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Interview with Drake Doremus, writer/director of Breathe In

Drake Doremus was in Edinburgh to discuss his new film Breathe In, which opened the Edinburgh International Film Festival.

After winning awards at Sundance 2011 for his film Like Crazy, writer/director Drake Doremus is back with Breathe In, a quietly powerful drama that reunites him with his Like Crazy star Felicity Jones. The film opened the 67th Edinburgh International Film Festival and we caught up with Drake to discuss the thinking behind Breathe In and what went into making the film.

So where did the idea for Breathe In come from?

I made a movie with Felicity (Jones) a little bit before this movie and really wanted to work with her again and Dustin O’Halloran, our composer, listening to his music thinking of ideas and different things. Really the tone and texture of the world, everything kind of stemmed from Dustin’s sort of tone and what he was writing at the time.

So the score came first?

Yeah, pretty much. A lot of the pieces in the movie were written before the movie was made and a lot of the plot was kind of custom tailored to the score actually.

Is music a big thing for you? Is that why you chose this subject?

Yeah, absolutely. I kind of just wanted to make a movie that felt like an opera in a sense, like a musical piece in its tone and rhythm. In starting backwards, it was kind of an interesting excerise.

Do you come from a musical background?

Not really, actually. My grandfather was a musician but I don’t actually play anything.

And what about the actors in the film?

Guy (Pearce) is a musician, he played in his life. He’s a big fan of music but he’d never played the cello. Originally it was going to be the violin and he started taking lessons in Melbourne but he didn’t pick it up so we ended up changing to the cello and he got it down pretty darn good, we were able to do continuous wide shots where he was essentially playing. Felicity took lessons from a concert pianist. She had a double but she also was playing a lot of it too.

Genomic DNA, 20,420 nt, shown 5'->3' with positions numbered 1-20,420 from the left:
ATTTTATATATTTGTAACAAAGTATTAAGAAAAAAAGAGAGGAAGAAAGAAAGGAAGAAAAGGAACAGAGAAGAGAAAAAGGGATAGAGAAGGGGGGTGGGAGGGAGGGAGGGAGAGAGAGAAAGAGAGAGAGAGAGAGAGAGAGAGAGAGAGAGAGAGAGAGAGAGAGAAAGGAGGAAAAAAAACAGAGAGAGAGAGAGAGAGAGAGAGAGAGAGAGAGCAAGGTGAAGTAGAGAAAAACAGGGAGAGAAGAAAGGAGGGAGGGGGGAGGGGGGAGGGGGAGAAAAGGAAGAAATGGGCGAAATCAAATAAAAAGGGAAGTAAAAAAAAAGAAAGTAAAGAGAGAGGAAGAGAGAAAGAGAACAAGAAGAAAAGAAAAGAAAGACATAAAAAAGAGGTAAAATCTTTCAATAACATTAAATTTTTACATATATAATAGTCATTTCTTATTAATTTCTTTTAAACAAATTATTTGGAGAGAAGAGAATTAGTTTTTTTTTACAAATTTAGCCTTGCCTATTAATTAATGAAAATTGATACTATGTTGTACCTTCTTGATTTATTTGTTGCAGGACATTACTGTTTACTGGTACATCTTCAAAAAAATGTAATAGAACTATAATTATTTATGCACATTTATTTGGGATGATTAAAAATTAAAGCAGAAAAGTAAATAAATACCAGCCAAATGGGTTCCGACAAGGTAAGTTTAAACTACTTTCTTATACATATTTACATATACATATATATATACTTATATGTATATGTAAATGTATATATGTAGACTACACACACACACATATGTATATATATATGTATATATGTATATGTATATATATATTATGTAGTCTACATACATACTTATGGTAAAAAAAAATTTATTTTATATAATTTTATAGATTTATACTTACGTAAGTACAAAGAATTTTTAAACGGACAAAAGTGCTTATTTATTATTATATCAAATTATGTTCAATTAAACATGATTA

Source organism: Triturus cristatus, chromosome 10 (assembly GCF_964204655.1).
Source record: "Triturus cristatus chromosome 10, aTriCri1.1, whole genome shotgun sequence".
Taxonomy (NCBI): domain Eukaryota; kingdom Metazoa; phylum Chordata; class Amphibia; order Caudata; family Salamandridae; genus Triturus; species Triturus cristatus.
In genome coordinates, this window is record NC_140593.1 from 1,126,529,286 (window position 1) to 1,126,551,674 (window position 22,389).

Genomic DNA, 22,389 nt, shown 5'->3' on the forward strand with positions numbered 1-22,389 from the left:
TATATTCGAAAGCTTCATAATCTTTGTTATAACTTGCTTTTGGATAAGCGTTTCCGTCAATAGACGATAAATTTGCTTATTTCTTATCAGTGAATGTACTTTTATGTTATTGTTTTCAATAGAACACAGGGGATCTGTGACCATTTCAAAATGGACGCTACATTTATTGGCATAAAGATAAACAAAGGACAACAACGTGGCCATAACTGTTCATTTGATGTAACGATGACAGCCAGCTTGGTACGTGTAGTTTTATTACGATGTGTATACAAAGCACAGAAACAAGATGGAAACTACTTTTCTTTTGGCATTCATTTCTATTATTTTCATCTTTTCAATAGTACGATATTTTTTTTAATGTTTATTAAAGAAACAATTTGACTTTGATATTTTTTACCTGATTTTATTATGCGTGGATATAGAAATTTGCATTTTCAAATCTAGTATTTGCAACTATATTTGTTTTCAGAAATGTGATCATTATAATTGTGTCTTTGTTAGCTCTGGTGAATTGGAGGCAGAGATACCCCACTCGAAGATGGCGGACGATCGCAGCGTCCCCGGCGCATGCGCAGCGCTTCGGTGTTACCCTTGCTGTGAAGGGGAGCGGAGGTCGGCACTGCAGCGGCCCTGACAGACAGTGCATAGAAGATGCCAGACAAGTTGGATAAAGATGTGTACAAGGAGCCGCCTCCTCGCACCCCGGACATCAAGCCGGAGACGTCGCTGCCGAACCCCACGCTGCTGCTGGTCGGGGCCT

Both this film and Like Crazy, the dialogue is very natural and the actors give very natural performances. How much of that is in the script or did the actors bring a lot of that…

Well none of it is in the script. We just start with an outline. It’s about 60 pages, it reads like a short story. It’s got plot, objectives, subtext, backstory. Yeah, basically like a short story and through the rehearsal process we sort of put the scene up and try to organically find what works and what feels right and through the course of that, the dialogue just comes. But the goal is always to use as little dialogue as possible.

How well did the actors take to that? Obviously Felicity has done it before…

Yeah, she’s been just kind of born for this, this form and process. Guy, not so much, he’s never done it before, let alone improvising in a foreign dialect so I think he was really apprehensive to do it and it took some convincing but once he kind of got the rhythm and understood he didn’t have to speak if he didn’t have anything to say and all he had to do was listen and be in the moment. He really got into it and committed himself to it.

It worked well because he’s pretty fantastic in the film.

Yeah, he’s fantastic. It’s kind of amazing to think of the evolution of his involvement.

It’s a pretty big change of pace for him considering the things he had just been working on previously, like Lawless…

Yeah, totally. Good point, yes very much.

Did you learn a lot from Like Crazy that you then implemented on this film?

Learned a lot, then forgot it, then learned it all again, it goes in a circle. I mean, I think it’s just getting more comfortable and confident with how to calibrate certain emotions and hold back. I really wanted to make a restrained film, a film where it’s just a slow build. I think, just like little things here and there but every time out it’s like starting from scratch. Everytime I feel like oh yeah, I know what I’m doing, I start over and realise I don’t know what I’m doing so it’s this perpetual sort of like…it’s like a sports team starting a new season and you’re even in your records, you’re at zero and you’re starting from scratch, you’ve got to keep going I guess.

It seems a more complex film. Like Crazy was mainly two characters but there’s a lot more going on here.

Definitely wanted to open it up and make it a double narrative and make it more of an ensemble piece.

Obviously you’ve worked with Felicity before on Like Crazy but how did it come about that you found Guy Pearce and the rest of the cast, Amy Ryan…

I met with a bunch of different actors for the part but as soon as I met with Guy, I knew that I wanted him to do it. Like I said, it took some convincing because I think he was very apprehensive about the form, he had never done it before and didn’t know if he could do it but I really felt that he had it in him for that part and that he’d be perfect for it.